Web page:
When it comes to buzzing insects that look like dreaded mosquitoes about to leave us with itchy bites, we don’t tend to look closely at them before we swat them away. However, what you’re hitting might not be the feared outdoor enemy that you think it is. Certain flying insects share similar characteristics that can resemble mosquitoes but are completely different species that could mean no harm to you. Let’s take a closer look at these mosquito lookalikes!
Crane flies are insects that look like mosquitoes with long legs and slender bodies. However, these insects are weak fliers that don’t sting or bite. Contrary to popular belief, crane flies don’t eat mosquitoes. Crane flies are active in the fall and spring, with a large presence in lawns near open fields or wooden areas. This is because the adult female lays eggs in the grass. Rain can often increase the growth of the population of Crane Flies.
Crane flies can either be black, red, or yellow. With their very long, thin legs, they can trick you into thinking that they are mosquitoes. However, they are typically larger than the common mosquito with more elongated faces. Another one of the main distinctions of crane flies is their smoothed wings. They don’t have the sharp mouthpiece, known as a proboscis, that mosquitoes use to bite you. When the crane fly is when resting, it’s body remains straight as opposed to the humpback appearance of mosquitoes.
Mayflies are insects that can be found in fast-moving streams, rivers, or other bodies of freshwater. They tend to swarm in large numbers. Mayflies don’t bite and have useless mouthparts and digestive tracts because once they become adults, they can no longer feed.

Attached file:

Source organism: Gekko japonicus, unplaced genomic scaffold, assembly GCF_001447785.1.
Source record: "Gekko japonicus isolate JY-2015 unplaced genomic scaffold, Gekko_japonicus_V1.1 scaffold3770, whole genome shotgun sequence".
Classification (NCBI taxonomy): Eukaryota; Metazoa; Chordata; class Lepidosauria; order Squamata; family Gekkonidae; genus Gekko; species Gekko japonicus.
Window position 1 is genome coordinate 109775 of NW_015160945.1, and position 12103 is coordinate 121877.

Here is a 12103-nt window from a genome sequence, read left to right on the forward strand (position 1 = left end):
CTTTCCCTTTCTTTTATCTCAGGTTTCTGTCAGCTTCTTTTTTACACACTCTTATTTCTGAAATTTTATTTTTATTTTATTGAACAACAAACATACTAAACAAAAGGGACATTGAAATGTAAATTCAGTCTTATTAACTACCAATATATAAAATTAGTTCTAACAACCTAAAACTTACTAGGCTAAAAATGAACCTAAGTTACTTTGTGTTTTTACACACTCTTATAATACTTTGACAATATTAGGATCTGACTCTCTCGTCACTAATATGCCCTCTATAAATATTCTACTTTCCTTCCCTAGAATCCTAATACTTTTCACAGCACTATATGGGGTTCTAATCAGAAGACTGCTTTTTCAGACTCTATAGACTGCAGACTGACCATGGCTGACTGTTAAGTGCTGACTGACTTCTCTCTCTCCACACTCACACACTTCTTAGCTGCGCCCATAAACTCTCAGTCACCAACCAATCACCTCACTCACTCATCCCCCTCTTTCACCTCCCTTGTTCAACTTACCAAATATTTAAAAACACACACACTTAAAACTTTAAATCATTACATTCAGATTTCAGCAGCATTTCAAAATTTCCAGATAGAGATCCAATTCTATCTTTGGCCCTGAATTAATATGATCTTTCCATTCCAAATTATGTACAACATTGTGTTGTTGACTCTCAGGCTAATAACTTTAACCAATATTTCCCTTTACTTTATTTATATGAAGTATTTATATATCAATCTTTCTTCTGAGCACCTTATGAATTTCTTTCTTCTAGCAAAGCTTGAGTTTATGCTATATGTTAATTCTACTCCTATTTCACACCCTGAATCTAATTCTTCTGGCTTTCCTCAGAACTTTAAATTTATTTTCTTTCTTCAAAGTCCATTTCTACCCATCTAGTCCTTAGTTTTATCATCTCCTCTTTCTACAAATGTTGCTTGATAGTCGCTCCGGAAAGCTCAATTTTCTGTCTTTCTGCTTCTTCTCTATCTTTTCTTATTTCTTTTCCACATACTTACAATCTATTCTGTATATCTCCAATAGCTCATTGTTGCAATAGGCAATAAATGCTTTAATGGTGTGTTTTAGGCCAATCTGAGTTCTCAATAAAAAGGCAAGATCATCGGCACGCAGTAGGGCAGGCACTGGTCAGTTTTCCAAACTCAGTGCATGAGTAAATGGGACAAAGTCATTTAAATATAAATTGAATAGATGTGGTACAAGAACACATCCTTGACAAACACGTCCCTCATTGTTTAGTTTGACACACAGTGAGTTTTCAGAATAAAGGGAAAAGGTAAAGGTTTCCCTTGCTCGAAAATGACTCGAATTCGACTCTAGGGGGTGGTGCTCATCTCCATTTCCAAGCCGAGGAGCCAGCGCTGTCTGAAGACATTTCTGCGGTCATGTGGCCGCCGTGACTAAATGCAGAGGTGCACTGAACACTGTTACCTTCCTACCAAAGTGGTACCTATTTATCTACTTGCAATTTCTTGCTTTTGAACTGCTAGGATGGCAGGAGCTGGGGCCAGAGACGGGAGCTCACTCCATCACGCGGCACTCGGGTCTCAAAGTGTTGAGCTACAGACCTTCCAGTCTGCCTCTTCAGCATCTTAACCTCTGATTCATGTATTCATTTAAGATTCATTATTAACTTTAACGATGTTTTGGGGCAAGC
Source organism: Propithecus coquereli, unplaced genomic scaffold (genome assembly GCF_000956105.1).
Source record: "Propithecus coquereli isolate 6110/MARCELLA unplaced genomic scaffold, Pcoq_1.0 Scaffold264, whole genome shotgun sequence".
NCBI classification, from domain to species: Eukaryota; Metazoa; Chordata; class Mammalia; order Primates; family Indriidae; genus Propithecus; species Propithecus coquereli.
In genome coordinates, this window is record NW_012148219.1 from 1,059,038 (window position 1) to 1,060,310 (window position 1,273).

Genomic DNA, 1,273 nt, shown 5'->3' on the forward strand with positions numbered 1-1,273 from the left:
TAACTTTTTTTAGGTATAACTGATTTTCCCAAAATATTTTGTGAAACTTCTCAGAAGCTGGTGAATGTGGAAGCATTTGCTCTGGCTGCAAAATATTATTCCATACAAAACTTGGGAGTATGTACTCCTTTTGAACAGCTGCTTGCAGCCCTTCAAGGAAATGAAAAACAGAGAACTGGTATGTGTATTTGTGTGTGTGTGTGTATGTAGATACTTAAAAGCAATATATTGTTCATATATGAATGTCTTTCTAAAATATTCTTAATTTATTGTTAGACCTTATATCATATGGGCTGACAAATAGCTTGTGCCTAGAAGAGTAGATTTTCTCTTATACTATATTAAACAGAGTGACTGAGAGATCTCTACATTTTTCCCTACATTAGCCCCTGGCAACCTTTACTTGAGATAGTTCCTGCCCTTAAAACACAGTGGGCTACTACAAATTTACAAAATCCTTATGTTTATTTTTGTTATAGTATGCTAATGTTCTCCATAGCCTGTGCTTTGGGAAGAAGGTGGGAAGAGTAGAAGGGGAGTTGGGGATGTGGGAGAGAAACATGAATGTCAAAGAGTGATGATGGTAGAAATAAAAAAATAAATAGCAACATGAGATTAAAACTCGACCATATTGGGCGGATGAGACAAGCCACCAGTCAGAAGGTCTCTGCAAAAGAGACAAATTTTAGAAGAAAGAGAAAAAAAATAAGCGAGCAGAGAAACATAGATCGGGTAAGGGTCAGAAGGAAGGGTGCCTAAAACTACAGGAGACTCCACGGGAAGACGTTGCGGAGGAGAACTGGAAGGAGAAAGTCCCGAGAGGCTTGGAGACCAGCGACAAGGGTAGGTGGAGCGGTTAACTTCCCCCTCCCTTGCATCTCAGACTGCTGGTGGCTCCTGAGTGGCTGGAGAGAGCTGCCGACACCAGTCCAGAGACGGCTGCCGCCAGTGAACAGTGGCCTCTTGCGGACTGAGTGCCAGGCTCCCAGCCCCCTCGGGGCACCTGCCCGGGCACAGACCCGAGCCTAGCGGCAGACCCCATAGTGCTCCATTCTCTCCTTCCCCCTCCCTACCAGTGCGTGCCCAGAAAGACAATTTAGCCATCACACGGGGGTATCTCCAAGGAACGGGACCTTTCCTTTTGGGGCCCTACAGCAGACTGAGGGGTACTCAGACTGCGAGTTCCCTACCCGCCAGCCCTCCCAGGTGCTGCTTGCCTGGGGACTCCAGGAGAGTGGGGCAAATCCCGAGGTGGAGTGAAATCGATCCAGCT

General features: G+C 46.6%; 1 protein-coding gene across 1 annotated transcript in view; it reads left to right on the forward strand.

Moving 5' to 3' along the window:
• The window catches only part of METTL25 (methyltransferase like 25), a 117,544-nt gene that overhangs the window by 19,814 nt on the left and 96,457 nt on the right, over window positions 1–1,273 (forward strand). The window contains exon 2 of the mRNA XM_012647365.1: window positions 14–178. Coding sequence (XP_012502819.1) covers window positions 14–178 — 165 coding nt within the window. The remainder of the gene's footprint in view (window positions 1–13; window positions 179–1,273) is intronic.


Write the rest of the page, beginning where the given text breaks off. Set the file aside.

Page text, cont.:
Mayflies are distinguished from mosquitoes by their longer, more pronounced wings. Mayfly wings also resemble the wings of a butterfly, and they’re held together upright over the body. This insect also has striped arms and can have two or three tails. Mayflies have a long, brownish-gray body with long, compound eyes and short antennae.
Midges at first glance can appear to look like very small mosquitoes. These insects also have an uncanny resemblance to gnats. Midges are drawn to stagnant water – just like mosquitoes, however, they don’t bite and therefore cannot carry or transmit diseases. Adult midges fly slower and in swarms, often seen in “clouds.”
Midges are smaller in size but have very similar legs to mosquitoes. Their wings are scaleless and shorter than their bodies, and like crane flies, they have a straight body when resting. Midges also have their thorax closer to the surface. They don’t have the sharp mouthpieces to feed on humans.
Fungus gnats feed on plant roots and fungi and are most active in the fall, spring, and early summer. You can find them near potted plants or resting on foliage. They are weak fliers and are attracted to lights, which is why you can often spot them around your windows.
Fungus gnats are around the same size as mosquitoes, so it can be tough to tell them apart from mosquitoes. However, they have spiny, slender legs. Plus, their antennae are longer and they don’t have a proboscis to bite. They have small black bodies with large light grey to clear wings.
How to ID a Mosquito
So, what DO mosquitoes look like? Although they can be easily mixed up with some other flying insects, they do have some unique features that can help you identify them:
- Size ranging from 1/4th to 3/8th of an inch
- Narrow, oval-shaped body
- Gray with white, silver, green, or iridescent blue scales that look like hair
- White strips across the abdomen
- Long legs
- Long “nose” (or proboscis) that females use to draw blood
Mosquitoes like humid areas with stagnant water, however, can be found all over the United States. They are nocturnal species. Mosquitoes frequently bite at dawn and dusk. Of course, one of the easiest ways that you can tell the mosquito from other insects is the bite.
However, you don’t have to deal with them. By using one of our Mosquito Magnet® Mosquito Traps, you can help put an end to the swarms of mosquitoes in your backyard.
Keeping Mosquitoes & More Out of Your Yard
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